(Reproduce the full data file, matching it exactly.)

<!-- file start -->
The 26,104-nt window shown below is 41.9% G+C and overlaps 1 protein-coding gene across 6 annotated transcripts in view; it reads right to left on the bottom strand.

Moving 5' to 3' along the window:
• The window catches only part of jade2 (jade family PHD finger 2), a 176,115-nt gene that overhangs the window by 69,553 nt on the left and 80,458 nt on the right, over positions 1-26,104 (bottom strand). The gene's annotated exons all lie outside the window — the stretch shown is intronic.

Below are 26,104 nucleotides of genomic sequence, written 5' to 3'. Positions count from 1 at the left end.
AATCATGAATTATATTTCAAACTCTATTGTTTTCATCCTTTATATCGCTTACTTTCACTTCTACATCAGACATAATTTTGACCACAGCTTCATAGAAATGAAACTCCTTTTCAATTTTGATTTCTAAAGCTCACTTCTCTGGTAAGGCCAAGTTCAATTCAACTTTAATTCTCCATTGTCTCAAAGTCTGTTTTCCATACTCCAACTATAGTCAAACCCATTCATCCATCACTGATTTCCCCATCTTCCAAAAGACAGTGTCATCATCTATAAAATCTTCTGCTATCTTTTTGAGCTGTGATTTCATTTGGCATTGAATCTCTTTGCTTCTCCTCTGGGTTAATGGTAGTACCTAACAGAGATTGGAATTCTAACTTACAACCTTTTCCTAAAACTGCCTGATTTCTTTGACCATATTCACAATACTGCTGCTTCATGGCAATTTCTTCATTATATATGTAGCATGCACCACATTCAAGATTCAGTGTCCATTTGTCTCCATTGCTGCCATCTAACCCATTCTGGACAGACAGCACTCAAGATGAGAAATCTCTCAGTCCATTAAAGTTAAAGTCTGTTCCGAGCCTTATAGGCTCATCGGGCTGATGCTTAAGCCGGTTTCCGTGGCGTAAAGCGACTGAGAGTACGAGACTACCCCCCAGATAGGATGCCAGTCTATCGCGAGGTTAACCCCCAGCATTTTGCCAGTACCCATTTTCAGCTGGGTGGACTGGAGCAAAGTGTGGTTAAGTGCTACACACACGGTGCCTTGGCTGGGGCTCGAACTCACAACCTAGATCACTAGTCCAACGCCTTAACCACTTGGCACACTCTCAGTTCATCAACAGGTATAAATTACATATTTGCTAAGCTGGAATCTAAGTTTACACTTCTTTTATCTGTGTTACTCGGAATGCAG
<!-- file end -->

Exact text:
The 26,104-nt window shown below is 41.9% G+C and overlaps 1 protein-coding gene across 6 annotated transcripts in view; it reads right to left on the bottom strand.

Moving 5' to 3' along the window:
• The window catches only part of jade2 (jade family PHD finger 2), a 176,115-nt gene that overhangs the window by 69,553 nt on the left and 80,458 nt on the right, over positions 1-26,104 (bottom strand). The gene's annotated exons all lie outside the window — the stretch shown is intronic.

Below are 26,104 nucleotides of genomic sequence, written 5' to 3'. Positions count from 1 at the left end.
AATCATGAATTATATTTCAAACTCTATTGTTTTCATCCTTTATATCGCTTACTTTCACTTCTACATCAGACATAATTTTGACCACAGCTTCATAGAAATGAAACTCCTTTTCAATTTTGATTTCTAAAGCTCACTTCTCTGGTAAGGCCAAGTTCAATTCAACTTTAATTCTCCATTGTCTCAAAGTCTGTTTTCCATACTCCAACTATAGTCAAACCCATTCATCCATCACTGATTTCCCCATCTTCCAAAAGACAGTGTCATCATCTATAAAATCTTCTGCTATCTTTTTGAGCTGTGATTTCATTTGGCATTGAATCTCTTTGCTTCTCCTCTGGGTTAATGGTAGTACCTAACAGAGATTGGAATTCTAACTTACAACCTTTTCCTAAAACTGCCTGATTTCTTTGACCATATTCACAATACTGCTGCTTCATGGCAATTTCTTCATTATATATGTAGCATGCACCACATTCAAGATTCAGTGTCCATTTGTCTCCATTGCTGCCATCTAACCCATTCTGGACAGACAGCACTCAAGATGAGAAATCTCTCAGTCCATTAAAGTTAAAGTCTGTTCCGAGCCTTATAGGCTCATCGGGCTGATGCTTAAGCCGGTTTCCGTGGCGTAAAGCGACTGAGAGTACGAGACTACCCCCCAGATAGGATGCCAGTCTATCGCGAGGTTAACCCCCAGCATTTTGCCAGTACCCATTTTCAGCTGGGTGGACTGGAGCAAAGTGTGGTTAAGTGCTACACACACGGTGCCTTGGCTGGGGCTCGAACTCACAACCTAGATCACTAGTCCAACGCCTTAACCACTTGGCACACTCTCAGTTCATCAACAGGTATAAATTACATATTTGCTAAGCTGGAATCTAAGTTTACACTTCTTTTATCTGTGTTACTCGGAATGCAG